Through these examples of Karatsu and Takatori ware we can see that, once in Japan, Korean potters adopted new trends popular in the Japanese tea ceremony and responded to different demands in the Japanese market. Diverse types of ceramics produced in Kyushu and in the Hagi kilns of Yamaguchi were influenced more by current tea taste and local Japanese market demands than by the potters’ original ceramic tradition. 23

Presentation and Export Ware

From the mid-seventeenth century, many of the pottery traditions founded by Korean artisans in Japan featured in presentations made to the shoguns, as well as in the export market for porcelain.

During the Tokugawa period, the norms of the warrior hierarchy meant that daimyo lords were obliged to present gifts to the shogun. 60 The act of gift giving had considerable social significance especially for the Nabeshima family from Saga domain. Although the Nabeshima, who fought against the Tokugawa at the Battle of Sekigahara, escaped punishment in the wake of the battle, they needed to establish and maintain a stable relationship with the Tokugawa regime. As part of this process, the Nabeshima paid special attention to presentation gifts and tried to impress the shogun through gifts of Chinese porcelain (Fig.63) imported from Chinese merchants in Nagasaki. 61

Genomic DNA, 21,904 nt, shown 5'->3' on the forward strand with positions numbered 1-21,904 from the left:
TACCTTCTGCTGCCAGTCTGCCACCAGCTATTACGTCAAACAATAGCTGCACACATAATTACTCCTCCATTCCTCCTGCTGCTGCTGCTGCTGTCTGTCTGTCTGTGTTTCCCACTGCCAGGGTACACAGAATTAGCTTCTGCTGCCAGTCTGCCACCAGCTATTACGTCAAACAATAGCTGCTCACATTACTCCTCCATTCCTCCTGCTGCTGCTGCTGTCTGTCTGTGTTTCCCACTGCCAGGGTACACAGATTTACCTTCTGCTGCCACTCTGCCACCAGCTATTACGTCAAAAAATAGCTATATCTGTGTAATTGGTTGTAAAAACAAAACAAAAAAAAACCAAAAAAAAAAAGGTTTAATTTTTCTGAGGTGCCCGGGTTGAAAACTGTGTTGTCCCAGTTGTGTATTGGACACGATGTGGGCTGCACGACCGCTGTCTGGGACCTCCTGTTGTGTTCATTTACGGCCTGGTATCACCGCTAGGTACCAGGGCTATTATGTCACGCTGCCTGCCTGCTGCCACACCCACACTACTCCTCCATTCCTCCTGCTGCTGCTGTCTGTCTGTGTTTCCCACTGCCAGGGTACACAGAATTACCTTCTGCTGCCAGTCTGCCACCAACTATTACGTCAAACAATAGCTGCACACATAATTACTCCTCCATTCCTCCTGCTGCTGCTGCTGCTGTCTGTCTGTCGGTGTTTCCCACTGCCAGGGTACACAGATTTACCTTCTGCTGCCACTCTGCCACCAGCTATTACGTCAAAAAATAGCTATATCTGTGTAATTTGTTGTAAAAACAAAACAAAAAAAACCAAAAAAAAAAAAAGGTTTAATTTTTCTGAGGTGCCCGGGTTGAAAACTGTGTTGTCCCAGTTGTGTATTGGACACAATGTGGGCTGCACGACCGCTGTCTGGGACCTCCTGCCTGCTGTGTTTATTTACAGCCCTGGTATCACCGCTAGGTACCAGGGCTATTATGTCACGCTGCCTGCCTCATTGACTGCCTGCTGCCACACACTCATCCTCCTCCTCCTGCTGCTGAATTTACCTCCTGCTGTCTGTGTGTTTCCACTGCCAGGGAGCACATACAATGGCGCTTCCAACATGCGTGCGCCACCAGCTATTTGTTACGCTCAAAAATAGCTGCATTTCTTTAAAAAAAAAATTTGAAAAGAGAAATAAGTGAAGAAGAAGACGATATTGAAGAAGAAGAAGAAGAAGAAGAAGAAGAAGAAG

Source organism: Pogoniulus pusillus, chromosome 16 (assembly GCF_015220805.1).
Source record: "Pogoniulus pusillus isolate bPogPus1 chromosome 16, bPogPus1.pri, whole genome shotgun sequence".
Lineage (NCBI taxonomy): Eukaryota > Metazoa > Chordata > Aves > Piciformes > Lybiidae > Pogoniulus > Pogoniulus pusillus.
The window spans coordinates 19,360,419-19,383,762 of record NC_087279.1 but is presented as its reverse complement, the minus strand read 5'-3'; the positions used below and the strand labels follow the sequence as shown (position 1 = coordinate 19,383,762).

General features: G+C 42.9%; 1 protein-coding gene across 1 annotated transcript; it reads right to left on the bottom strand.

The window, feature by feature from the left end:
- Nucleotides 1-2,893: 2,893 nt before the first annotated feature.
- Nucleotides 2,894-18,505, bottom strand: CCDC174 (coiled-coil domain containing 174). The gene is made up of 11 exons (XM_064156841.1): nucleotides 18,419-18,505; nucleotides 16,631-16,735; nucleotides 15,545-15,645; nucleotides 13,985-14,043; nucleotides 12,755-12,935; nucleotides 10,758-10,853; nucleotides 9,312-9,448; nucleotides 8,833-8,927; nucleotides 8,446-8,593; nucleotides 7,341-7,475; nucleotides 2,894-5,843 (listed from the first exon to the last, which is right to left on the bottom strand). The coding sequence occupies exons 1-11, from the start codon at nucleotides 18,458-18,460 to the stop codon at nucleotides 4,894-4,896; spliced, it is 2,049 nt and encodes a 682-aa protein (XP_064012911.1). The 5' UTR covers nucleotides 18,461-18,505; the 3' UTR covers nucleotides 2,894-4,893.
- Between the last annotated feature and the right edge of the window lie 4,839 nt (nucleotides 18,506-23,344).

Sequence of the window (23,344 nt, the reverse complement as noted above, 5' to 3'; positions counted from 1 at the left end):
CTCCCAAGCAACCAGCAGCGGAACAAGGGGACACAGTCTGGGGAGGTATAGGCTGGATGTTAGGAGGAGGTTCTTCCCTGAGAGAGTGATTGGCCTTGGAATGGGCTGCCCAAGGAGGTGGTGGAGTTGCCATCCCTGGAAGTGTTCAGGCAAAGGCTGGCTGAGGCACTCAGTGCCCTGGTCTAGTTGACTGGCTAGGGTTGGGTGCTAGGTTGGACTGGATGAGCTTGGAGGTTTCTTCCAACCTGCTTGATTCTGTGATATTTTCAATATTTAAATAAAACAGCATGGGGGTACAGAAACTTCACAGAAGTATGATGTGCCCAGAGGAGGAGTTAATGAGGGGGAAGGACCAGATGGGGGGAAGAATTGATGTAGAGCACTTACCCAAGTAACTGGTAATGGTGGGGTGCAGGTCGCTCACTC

Fig.63. Bowl, Jingdezhen. China, Ming dynasty, 16th century.
Fig.63. Bowl, Jingdezhen. China, Ming dynasty, 16th century.Tokyo National Museum. ColBase (https://colbase.nich.go.jp/).

After 1644 it was increasingly difficult to secure Chinese porcelain of high quality to be given as presentation goods, due to instabilities in China caused by the downfall of the Ming dynasty and the establishment of the Qing regime. Nabeshima Katsushige (1580-1657) therefore turned his eye to local wares in his domain and encouraged the development of porcelain kilns in Arita. 62 According to Nabeshima records, the Nabeshima kilns produced two thousand ceramic pieces as presentation items for the shogun every year. 63 Nabeshima porcelain was highly valued by the Tokugawa, and it was the only tableware (Fig.64) used for the shogun. 64

Fig.64. Bowl with Design of Auspicious Rope Patterns. Porcelain, Nabeshima ware. Japan, Edo Period, 1660s-1690s.
Fig.64. Bowl with Design of Auspicious Rope Patterns. Porcelain, Nabeshima ware. Japan, Edo Period, 1660s-1690s.British Museum. https://www.britishmuseum.org/collection/object/A_1959-0418-18.